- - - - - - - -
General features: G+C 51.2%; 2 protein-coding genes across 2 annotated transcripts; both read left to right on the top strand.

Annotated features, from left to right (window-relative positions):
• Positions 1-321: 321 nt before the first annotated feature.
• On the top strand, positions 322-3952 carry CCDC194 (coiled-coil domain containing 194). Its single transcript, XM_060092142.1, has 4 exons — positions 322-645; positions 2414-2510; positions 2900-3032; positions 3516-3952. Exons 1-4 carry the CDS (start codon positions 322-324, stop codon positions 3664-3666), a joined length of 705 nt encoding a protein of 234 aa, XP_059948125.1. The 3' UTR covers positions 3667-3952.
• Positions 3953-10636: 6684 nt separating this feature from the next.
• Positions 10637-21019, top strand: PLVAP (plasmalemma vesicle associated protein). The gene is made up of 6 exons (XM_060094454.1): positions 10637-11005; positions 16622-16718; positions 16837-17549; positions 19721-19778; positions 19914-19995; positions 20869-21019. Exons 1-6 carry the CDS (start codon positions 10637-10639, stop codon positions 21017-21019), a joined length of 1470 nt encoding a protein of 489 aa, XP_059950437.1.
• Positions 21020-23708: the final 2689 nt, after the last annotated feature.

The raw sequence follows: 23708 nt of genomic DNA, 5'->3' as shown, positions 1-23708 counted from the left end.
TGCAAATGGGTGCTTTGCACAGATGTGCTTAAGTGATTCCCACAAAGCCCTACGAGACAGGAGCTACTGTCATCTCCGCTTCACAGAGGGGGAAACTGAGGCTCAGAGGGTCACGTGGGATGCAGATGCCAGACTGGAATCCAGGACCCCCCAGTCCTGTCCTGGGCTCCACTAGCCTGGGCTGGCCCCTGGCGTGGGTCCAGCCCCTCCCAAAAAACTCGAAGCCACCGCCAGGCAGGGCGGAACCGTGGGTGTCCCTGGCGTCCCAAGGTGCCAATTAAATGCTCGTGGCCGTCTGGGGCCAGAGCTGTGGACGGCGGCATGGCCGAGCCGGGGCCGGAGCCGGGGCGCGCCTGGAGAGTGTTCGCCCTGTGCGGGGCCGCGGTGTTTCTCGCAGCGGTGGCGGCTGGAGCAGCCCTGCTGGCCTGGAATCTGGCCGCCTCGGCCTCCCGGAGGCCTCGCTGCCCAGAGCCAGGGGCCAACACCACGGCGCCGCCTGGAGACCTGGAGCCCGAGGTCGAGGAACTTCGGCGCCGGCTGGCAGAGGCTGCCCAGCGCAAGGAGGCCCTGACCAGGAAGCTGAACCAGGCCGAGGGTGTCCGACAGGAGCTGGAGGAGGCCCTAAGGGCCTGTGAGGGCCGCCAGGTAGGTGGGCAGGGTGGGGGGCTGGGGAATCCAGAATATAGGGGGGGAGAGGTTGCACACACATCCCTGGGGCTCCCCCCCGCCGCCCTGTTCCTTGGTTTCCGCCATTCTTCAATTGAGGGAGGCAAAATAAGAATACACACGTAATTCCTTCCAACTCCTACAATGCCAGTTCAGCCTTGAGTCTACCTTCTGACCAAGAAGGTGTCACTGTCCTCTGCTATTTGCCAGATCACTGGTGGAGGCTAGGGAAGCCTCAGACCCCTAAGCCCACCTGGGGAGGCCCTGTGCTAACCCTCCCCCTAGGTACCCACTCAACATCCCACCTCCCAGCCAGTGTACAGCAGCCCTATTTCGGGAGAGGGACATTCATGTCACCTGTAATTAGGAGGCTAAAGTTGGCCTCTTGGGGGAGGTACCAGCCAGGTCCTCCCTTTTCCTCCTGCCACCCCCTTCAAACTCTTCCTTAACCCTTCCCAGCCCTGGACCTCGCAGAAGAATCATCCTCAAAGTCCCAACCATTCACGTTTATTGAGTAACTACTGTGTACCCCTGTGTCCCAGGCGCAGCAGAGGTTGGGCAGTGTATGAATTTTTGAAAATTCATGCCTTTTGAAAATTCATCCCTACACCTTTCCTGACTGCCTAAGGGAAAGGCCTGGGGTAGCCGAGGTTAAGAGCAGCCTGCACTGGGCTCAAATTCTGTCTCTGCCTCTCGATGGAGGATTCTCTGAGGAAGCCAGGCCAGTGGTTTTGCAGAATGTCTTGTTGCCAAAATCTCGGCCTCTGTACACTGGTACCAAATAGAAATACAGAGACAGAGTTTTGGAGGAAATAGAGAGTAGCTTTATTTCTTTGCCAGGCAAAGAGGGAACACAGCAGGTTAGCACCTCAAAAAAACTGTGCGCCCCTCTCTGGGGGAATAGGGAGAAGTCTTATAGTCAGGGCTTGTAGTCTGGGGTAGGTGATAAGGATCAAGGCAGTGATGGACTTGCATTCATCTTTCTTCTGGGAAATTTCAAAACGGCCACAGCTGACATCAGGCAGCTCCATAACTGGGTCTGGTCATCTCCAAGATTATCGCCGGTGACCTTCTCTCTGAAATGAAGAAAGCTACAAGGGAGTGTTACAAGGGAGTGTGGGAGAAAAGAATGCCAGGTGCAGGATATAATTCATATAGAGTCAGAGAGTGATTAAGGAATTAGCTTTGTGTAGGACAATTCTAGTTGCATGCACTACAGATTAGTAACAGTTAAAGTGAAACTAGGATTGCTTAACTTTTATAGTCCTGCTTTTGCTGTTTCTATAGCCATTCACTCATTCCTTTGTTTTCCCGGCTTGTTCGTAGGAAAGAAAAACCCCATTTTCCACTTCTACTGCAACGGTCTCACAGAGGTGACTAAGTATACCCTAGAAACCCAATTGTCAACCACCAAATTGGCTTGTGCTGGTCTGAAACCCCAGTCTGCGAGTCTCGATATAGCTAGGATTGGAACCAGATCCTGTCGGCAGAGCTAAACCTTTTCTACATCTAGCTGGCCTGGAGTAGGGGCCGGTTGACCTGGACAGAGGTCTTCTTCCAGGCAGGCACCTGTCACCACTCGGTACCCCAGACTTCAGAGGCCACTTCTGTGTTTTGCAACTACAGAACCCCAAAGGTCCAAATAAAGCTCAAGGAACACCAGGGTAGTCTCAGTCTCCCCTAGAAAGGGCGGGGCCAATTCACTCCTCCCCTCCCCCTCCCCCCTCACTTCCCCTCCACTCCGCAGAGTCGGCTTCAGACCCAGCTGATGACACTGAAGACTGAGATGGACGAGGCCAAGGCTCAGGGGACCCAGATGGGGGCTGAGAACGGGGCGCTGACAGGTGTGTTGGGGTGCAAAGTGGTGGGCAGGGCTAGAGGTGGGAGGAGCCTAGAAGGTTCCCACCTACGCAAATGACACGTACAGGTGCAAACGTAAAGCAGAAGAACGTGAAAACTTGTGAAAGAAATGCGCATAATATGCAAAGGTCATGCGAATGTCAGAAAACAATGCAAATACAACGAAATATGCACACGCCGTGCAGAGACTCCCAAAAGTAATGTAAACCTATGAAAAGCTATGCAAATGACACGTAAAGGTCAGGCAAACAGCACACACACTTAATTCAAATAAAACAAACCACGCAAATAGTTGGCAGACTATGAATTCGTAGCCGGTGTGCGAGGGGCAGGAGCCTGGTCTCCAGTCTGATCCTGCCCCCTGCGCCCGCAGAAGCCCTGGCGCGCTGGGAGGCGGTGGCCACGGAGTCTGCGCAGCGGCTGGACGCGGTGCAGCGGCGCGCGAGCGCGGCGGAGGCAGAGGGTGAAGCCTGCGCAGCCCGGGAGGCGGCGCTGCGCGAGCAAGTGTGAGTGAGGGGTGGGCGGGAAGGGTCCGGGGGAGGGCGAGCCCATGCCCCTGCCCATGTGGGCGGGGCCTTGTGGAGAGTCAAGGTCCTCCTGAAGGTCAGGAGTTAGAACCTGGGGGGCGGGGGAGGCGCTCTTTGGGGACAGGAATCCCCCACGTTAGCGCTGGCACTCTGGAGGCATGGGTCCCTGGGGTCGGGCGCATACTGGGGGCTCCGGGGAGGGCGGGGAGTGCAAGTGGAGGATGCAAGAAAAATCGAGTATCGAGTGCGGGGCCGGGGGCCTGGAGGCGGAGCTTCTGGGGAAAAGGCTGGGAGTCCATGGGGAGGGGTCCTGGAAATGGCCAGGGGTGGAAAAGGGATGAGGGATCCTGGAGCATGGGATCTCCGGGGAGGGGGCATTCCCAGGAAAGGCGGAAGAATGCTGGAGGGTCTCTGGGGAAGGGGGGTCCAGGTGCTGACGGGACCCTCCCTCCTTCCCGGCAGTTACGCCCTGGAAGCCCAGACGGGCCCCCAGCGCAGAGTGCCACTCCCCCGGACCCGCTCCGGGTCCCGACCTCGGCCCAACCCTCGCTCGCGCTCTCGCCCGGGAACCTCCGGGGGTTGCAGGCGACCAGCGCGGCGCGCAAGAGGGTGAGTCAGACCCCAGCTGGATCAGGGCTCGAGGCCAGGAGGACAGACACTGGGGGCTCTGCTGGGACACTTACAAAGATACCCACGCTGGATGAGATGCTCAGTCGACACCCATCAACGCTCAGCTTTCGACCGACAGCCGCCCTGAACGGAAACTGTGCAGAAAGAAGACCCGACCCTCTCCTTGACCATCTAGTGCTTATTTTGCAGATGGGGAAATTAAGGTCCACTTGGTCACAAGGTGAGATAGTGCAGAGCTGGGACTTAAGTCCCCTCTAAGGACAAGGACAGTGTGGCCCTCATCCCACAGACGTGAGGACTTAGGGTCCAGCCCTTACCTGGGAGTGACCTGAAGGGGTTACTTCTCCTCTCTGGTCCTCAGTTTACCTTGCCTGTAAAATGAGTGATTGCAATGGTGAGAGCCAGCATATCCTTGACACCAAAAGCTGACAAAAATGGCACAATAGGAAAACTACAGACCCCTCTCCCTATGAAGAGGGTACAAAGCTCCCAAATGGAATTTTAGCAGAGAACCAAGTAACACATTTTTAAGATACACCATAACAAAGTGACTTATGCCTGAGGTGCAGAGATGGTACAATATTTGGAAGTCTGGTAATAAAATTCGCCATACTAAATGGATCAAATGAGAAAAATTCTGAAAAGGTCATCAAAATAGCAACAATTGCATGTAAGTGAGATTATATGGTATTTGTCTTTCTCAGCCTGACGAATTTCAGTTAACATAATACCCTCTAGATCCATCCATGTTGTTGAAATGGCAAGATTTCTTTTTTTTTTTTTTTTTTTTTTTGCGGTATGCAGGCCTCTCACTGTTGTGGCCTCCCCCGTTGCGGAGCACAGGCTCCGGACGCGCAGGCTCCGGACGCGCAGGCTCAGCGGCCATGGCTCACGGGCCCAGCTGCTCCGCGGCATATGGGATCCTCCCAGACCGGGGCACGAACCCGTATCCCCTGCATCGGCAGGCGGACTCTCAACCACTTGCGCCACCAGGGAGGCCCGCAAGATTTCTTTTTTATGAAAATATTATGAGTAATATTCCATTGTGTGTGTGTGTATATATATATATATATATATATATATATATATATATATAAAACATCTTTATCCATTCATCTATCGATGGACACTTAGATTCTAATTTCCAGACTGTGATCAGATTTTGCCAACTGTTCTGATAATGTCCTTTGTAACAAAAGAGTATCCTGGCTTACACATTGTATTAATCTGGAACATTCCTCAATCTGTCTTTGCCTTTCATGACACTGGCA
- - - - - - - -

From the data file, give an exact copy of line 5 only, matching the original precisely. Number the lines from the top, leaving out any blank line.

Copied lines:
• Positions 3953-10636: 6684 nt separating this feature from the next.